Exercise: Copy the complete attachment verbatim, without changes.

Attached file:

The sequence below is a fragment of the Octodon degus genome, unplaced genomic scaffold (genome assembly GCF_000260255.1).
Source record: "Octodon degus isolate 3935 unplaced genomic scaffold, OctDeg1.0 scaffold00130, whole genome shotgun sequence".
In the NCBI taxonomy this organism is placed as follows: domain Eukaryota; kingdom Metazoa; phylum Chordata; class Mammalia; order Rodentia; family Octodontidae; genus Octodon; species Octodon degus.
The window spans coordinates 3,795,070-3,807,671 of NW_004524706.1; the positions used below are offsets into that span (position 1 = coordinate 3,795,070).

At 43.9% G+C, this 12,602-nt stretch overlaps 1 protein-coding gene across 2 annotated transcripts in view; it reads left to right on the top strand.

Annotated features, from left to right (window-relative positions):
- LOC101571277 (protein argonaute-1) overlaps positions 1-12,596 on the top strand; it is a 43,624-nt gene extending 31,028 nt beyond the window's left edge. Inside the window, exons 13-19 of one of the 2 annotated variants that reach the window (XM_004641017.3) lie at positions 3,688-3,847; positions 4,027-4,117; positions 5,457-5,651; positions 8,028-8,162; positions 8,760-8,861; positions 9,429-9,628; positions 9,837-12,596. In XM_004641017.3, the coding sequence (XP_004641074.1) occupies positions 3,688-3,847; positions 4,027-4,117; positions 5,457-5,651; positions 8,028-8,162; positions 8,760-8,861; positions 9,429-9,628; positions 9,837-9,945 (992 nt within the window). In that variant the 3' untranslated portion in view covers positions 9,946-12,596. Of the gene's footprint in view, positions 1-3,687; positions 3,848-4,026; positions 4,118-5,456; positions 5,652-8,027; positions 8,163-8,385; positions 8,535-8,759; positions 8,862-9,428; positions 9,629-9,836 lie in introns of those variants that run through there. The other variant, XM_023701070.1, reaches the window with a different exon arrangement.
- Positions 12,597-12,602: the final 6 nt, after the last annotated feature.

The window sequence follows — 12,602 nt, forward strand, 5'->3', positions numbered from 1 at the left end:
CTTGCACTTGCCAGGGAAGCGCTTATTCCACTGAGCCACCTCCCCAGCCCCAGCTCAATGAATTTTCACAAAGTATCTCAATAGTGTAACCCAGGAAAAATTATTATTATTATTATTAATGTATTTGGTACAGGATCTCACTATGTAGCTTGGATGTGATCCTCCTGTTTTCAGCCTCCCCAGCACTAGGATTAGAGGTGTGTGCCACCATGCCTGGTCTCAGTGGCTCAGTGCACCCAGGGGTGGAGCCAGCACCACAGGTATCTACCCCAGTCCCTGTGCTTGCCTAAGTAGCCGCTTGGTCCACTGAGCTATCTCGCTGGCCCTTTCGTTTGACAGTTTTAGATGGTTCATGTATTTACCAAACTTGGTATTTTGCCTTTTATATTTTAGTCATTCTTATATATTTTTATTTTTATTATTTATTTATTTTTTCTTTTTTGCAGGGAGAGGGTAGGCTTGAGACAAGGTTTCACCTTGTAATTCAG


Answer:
The sequence below is a fragment of the Octodon degus genome, unplaced genomic scaffold (genome assembly GCF_000260255.1).
Source record: "Octodon degus isolate 3935 unplaced genomic scaffold, OctDeg1.0 scaffold00130, whole genome shotgun sequence".
In the NCBI taxonomy this organism is placed as follows: domain Eukaryota; kingdom Metazoa; phylum Chordata; class Mammalia; order Rodentia; family Octodontidae; genus Octodon; species Octodon degus.
The window spans coordinates 3,795,070-3,807,671 of NW_004524706.1; the positions used below are offsets into that span (position 1 = coordinate 3,795,070).

At 43.9% G+C, this 12,602-nt stretch overlaps 1 protein-coding gene across 2 annotated transcripts in view; it reads left to right on the top strand.

Annotated features, from left to right (window-relative positions):
- LOC101571277 (protein argonaute-1) overlaps positions 1-12,596 on the top strand; it is a 43,624-nt gene extending 31,028 nt beyond the window's left edge. Inside the window, exons 13-19 of one of the 2 annotated variants that reach the window (XM_004641017.3) lie at positions 3,688-3,847; positions 4,027-4,117; positions 5,457-5,651; positions 8,028-8,162; positions 8,760-8,861; positions 9,429-9,628; positions 9,837-12,596. In XM_004641017.3, the coding sequence (XP_004641074.1) occupies positions 3,688-3,847; positions 4,027-4,117; positions 5,457-5,651; positions 8,028-8,162; positions 8,760-8,861; positions 9,429-9,628; positions 9,837-9,945 (992 nt within the window). In that variant the 3' untranslated portion in view covers positions 9,946-12,596. Of the gene's footprint in view, positions 1-3,687; positions 3,848-4,026; positions 4,118-5,456; positions 5,652-8,027; positions 8,163-8,385; positions 8,535-8,759; positions 8,862-9,428; positions 9,629-9,836 lie in introns of those variants that run through there. The other variant, XM_023701070.1, reaches the window with a different exon arrangement.
- Positions 12,597-12,602: the final 6 nt, after the last annotated feature.

The window sequence follows — 12,602 nt, forward strand, 5'->3', positions numbered from 1 at the left end:
CTTGCACTTGCCAGGGAAGCGCTTATTCCACTGAGCCACCTCCCCAGCCCCAGCTCAATGAATTTTCACAAAGTATCTCAATAGTGTAACCCAGGAAAAATTATTATTATTATTATTAATGTATTTGGTACAGGATCTCACTATGTAGCTTGGATGTGATCCTCCTGTTTTCAGCCTCCCCAGCACTAGGATTAGAGGTGTGTGCCACCATGCCTGGTCTCAGTGGCTCAGTGCACCCAGGGGTGGAGCCAGCACCACAGGTATCTACCCCAGTCCCTGTGCTTGCCTAAGTAGCCGCTTGGTCCACTGAGCTATCTCGCTGGCCCTTTCGTTTGACAGTTTTAGATGGTTCATGTATTTACCAAACTTGGTATTTTGCCTTTTATATTTTAGTCATTCTTATATATTTTTATTTTTATTATTTATTTATTTTTTCTTTTTTGCAGGGAGAGGGTAGGCTTGAGACAAGGTTTCACCTTGTAATTCAG